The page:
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An excerpt from www.HouseOfNames.com archives copyright 2000 - 2017


Of all the Anglo-Saxon names to come from Britain, Catwithey is one of the most ancient. The name is a result of the original family having lived in London, where their name is derived from the place-name Chatworth, now lost. Before this, the name is derived from the Old English personal name Ceatta, with the suffix -worth, which means enclosure or farm. Combined, the name Chatworth meant "Ceatta's farm."

Catwithey Early Origins



The surname Catwithey was first found in London where they held a family seat from very ancient times, some say well before the Norman Conquest and the arrival of Duke William at Hastings in 1066 A.D.

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Catwithey Spelling Variations


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Catwithey Spelling Variations



The first dictionaries that appeared in the last few hundred years did much to standardize the English language. Before that time, spelling variations in names were a common occurrence. The language was changing, incorporating pieces of other languages, and the spelling of names changed with it. Catwithey has been spelled many different ways, including Chadworth, Chatworth, Chaworth, Shadworth and others.

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Catwithey Early History


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Catwithey Early History



This web page shows only a small excerpt of our Catwithey research. Another 149 words (11 lines of text) covering the years 1349, 1401, 1430, 1507, 1458, 1st , 1568, 1639, 1621, 1622, 1605, 1644, 1635 and 1693 are included under the topic Early Catwithey History in all our PDF Extended History products and printed products wherever possible.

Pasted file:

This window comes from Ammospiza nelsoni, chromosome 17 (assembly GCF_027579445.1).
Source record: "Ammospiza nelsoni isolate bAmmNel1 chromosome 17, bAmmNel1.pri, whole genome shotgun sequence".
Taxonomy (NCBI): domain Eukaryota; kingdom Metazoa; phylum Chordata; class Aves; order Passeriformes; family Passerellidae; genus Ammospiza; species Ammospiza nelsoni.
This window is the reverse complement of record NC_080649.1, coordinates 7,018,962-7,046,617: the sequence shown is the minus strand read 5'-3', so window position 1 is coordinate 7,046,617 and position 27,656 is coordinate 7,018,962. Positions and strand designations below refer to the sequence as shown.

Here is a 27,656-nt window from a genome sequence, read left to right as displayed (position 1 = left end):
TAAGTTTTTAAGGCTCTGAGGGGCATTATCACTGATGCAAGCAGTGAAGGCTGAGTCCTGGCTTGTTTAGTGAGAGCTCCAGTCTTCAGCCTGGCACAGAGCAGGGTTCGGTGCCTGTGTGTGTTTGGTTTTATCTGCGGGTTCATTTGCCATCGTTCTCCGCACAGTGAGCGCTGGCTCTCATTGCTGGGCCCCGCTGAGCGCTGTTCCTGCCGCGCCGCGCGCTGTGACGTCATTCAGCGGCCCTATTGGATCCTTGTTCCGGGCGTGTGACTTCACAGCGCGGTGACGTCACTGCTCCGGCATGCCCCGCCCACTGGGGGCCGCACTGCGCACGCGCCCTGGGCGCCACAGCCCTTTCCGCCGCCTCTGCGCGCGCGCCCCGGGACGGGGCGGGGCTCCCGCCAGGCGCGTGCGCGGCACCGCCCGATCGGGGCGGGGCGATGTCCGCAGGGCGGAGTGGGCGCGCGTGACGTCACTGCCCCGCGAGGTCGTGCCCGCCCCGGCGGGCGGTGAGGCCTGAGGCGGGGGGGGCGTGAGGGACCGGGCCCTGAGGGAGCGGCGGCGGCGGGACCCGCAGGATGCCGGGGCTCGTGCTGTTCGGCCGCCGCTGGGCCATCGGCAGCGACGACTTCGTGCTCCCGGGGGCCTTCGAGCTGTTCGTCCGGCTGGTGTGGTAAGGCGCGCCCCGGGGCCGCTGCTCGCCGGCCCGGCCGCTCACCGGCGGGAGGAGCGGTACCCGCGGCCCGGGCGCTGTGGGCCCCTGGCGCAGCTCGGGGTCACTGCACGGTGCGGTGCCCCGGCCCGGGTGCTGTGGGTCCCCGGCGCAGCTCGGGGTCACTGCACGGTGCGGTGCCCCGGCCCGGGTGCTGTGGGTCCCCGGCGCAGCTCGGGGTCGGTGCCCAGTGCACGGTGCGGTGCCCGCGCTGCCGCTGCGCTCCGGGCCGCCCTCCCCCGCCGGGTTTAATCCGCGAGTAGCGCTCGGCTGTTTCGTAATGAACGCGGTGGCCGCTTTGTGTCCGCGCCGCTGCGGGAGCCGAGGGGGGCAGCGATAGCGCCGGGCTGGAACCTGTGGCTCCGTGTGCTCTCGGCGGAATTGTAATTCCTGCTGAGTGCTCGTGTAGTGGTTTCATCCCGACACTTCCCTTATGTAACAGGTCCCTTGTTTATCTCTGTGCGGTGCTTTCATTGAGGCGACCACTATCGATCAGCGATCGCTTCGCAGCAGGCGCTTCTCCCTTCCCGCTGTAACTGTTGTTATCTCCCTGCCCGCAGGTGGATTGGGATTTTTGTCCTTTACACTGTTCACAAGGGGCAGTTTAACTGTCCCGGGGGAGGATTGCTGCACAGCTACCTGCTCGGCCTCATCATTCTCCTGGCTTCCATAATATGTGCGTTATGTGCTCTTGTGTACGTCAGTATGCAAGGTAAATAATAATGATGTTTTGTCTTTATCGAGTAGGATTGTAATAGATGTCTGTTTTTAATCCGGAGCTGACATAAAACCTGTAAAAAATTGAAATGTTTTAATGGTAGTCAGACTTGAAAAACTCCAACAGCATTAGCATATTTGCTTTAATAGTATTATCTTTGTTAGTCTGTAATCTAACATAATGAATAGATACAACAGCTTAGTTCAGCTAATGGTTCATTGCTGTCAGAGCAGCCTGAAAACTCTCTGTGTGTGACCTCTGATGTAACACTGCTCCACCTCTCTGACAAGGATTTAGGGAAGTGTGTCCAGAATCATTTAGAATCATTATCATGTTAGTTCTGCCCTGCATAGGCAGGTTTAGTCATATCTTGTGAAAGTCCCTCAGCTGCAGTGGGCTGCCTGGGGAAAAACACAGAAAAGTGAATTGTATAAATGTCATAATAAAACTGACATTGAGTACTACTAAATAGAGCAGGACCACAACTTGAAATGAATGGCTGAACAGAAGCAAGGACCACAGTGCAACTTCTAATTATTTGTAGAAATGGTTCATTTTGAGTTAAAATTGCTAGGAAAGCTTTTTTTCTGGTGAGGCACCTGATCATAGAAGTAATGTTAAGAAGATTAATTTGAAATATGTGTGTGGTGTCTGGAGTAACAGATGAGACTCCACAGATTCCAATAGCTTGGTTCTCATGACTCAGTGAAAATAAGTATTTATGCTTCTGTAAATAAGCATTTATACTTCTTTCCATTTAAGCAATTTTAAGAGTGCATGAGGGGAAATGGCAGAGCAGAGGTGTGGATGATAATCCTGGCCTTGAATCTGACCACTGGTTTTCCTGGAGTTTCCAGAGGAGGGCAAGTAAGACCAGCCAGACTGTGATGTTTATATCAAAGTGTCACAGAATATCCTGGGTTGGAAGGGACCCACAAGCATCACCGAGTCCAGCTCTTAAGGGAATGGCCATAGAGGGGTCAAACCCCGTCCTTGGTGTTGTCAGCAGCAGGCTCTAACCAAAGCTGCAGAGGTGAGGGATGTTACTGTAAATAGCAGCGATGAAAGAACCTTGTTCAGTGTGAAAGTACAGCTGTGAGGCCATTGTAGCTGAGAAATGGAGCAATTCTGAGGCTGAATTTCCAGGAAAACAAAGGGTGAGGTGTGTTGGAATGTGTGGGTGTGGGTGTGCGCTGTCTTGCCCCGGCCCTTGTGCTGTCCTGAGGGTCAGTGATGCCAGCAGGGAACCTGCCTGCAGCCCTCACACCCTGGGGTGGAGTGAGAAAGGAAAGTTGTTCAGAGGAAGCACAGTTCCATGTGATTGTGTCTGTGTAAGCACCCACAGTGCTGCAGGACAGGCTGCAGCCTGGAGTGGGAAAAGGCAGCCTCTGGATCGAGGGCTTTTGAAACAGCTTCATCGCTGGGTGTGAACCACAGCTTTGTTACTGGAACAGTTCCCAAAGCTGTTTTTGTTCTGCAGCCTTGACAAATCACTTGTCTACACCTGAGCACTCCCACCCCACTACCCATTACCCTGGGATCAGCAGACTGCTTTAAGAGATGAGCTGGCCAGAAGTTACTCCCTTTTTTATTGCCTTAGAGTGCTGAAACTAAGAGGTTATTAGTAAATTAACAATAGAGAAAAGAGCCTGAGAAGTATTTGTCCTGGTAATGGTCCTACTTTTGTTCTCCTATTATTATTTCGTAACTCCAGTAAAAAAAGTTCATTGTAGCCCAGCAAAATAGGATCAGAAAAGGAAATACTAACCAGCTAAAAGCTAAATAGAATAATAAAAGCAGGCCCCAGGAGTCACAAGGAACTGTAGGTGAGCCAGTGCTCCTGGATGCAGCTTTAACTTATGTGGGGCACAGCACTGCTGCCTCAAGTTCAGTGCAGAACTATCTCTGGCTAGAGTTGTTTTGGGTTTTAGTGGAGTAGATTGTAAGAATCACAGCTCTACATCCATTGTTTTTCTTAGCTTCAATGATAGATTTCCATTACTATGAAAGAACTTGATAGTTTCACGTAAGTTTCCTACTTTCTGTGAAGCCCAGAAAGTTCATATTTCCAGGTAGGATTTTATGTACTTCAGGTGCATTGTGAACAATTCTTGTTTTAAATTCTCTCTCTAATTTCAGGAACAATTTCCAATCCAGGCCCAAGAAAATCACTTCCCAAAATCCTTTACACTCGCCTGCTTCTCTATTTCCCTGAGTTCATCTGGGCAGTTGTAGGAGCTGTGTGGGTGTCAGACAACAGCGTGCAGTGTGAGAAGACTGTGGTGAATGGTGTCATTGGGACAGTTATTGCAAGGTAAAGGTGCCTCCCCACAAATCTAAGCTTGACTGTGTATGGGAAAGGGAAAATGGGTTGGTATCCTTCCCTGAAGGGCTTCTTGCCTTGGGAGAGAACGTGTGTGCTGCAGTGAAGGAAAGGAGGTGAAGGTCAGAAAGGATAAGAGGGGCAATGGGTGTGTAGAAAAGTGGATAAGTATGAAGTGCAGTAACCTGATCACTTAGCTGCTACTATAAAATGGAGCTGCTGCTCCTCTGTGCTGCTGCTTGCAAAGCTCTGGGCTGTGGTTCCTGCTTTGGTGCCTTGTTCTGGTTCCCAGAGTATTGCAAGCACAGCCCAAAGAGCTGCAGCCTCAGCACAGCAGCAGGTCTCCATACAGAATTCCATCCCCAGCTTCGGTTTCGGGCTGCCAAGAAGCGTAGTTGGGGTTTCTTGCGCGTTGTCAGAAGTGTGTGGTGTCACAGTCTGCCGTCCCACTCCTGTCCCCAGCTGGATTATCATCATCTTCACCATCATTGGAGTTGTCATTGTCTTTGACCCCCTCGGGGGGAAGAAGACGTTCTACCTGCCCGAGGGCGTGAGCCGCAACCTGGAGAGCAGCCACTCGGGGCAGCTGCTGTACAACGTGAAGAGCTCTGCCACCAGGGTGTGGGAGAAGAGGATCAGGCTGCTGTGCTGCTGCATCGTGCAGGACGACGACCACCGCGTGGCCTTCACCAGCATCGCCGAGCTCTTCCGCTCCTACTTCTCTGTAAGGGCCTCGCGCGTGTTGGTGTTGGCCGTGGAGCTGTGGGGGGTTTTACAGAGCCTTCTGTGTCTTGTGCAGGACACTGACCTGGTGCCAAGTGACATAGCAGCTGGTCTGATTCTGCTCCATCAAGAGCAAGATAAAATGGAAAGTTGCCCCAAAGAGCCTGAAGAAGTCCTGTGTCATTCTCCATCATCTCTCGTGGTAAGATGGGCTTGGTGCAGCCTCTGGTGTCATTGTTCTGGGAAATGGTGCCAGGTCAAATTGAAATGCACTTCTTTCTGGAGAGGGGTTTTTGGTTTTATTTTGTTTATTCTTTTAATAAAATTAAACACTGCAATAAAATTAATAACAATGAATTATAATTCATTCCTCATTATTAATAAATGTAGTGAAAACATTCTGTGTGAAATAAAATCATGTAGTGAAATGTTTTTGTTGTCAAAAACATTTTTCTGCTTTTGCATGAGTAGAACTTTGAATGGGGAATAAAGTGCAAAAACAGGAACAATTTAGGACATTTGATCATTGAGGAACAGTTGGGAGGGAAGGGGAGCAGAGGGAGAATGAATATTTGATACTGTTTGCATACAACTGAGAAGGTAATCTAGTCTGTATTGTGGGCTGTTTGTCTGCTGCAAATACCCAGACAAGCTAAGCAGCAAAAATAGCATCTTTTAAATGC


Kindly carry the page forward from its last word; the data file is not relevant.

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Catwithey Early Notables (pre 1700)


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Catwithey Early Notables (pre 1700)



Notables of the family at this time include Joan Chaworth (1430-1507), the heiress of Alfreton, married in 1458 to John Ormond; George Chaworth, 1st Viscount Chaworth of Armagh (c.1568-1639)...

Another 29 words (2 lines of text) are included under the topic Early Catwithey Notables in all our PDF Extended History products and printed products wherever possible.

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The Great Migration


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The Great Migration



Thousands of English families in this era began to emigrate the New World in search of land and freedom from religious and political persecution. Although the passage was expensive and the ships were dark, crowded, and unsafe, those who made the voyage safely were rewarded with opportunities unavailable to them in their homeland. Research into passenger and immigration lists has revealed some of the very first Catwitheys to arrive in North America: Thomas Chadworth who settled in Virginia in 1643; John Shadworth settled in New England in 1765.

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Catwithey Family Crest Products


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Catwithey Family Crest Products




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See Also


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See Also




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Citations


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Citations



    Other References

    1. Elster, Robert J. International Who's Who. London: Europa/Routledge. Print.
    2. Hanks, Hodges, Mills and Room. The Oxford Names Companion. Oxford: Oxford University Press, 2002. Print. (ISBN 0-19-860561-7).
    3. MacAulay, Thomas Babington. History of England from the Accession of James the Second 4 volumes. New York: Harper and Brothers, 1879. Print.
    4. Burke, Sir Bernard. General Armory Of England, Scotland, Ireland and Wales. Ramsbury: Heraldry Today. Print.
    5. Magnusson, Magnus. Chambers Biographical Dictionary 5th edition. Edinburgh: W & R Chambers, 1990. Print.
    6. Virkus, Frederick A. Ed. Immigrant Ancestors A List of 2,500 Immigrants to America Before 1750. Baltimore: Genealogical Publishing, 1964. Print.
    7. Passenger Lists of Vessels Arriving at Galveston Texas 1896-1951. National Archives Washington DC. Print.
    8. Egle, William Henry. Pennsylvania Genealogies Scotch-Irish and German. Harrisburg: L.S. Hart, 1886. Print.
    9. Sanders, Joanne McRee Edition. English Settlers in Barbados 1637-1800. Baltimore: Genealogical Publishing. Print.
    10. Ingram, Rev. James. Translator Anglo-Saxon Chronicle 1823. Print.
    11. ...

    The Catwithey Family Crest was acquired from the Houseofnames.com archives. The Catwithey Family Crest was drawn according to heraldic standards based on published blazons. We generally include the oldest published family crest once associated with each surname.

    This page was last modified on 23 September 2013 at 15:00.

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